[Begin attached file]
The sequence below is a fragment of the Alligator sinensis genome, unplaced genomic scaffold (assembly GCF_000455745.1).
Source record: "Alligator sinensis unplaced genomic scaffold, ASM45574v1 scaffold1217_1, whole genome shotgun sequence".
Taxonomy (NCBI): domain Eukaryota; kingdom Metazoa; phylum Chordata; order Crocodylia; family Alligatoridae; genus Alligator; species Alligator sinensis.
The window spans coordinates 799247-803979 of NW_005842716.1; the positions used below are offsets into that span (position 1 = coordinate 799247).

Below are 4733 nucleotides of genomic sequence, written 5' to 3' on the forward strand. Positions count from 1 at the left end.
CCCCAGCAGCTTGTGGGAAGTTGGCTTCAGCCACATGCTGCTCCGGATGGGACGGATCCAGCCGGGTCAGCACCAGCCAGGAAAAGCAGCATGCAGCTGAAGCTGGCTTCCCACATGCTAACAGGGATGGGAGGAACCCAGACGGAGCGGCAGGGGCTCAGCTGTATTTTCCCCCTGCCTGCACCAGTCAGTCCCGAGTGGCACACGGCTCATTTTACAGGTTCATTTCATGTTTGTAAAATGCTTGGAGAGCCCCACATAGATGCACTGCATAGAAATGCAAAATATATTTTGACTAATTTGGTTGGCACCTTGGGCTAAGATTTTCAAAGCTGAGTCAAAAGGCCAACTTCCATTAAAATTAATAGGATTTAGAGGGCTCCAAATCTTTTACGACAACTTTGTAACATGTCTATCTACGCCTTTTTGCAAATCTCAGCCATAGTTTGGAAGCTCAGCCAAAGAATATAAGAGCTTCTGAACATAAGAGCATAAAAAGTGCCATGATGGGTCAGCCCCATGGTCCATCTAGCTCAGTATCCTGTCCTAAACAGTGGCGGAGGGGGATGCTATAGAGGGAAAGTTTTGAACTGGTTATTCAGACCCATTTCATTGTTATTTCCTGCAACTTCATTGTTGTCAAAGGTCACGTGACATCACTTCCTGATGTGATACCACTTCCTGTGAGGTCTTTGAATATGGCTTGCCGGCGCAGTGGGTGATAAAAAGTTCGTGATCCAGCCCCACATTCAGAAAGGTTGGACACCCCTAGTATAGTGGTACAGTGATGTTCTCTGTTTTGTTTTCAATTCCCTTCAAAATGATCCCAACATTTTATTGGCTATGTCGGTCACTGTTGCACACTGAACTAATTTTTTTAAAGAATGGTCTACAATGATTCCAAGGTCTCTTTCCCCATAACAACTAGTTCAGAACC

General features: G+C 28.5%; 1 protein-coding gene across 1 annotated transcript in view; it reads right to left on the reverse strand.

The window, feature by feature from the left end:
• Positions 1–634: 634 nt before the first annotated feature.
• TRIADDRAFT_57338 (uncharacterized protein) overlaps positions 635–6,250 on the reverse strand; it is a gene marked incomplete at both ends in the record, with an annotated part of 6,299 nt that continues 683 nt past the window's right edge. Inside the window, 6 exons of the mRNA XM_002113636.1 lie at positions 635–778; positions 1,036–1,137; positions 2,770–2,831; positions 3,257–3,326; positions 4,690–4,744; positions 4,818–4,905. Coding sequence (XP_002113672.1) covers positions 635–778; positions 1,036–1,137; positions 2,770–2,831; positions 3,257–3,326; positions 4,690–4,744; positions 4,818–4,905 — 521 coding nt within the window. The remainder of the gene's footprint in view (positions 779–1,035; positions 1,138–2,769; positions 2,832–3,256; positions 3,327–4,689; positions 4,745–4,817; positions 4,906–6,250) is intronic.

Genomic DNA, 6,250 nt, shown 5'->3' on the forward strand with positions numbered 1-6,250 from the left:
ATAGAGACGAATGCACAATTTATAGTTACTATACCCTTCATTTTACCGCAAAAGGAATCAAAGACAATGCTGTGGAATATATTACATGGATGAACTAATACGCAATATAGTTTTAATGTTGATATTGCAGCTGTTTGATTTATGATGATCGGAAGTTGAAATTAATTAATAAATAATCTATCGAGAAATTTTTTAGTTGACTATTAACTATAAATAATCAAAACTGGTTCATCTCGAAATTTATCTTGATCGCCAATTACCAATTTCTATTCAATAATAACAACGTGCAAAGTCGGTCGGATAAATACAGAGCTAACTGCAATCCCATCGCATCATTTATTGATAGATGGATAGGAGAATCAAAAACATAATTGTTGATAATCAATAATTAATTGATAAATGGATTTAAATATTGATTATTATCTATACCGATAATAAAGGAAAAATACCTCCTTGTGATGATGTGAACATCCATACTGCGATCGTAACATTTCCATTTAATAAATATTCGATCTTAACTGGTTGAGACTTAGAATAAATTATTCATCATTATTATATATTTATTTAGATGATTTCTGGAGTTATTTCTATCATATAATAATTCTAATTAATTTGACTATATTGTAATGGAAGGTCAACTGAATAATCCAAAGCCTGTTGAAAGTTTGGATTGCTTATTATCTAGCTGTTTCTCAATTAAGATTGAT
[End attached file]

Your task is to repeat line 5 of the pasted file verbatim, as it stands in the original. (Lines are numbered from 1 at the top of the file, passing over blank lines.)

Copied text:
Below are 4733 nucleotides of genomic sequence, written 5' to 3' on the forward strand. Positions count from 1 at the left end.